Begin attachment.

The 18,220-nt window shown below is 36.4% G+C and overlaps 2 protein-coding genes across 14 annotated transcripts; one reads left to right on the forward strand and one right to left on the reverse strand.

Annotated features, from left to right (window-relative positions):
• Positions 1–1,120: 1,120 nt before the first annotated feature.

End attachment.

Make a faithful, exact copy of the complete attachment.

The 18,220-nt window shown below is 36.4% G+C and overlaps 2 protein-coding genes across 14 annotated transcripts; one reads left to right on the forward strand and one right to left on the reverse strand.

Annotated features, from left to right (window-relative positions):
• Positions 1–1,120: 1,120 nt before the first annotated feature.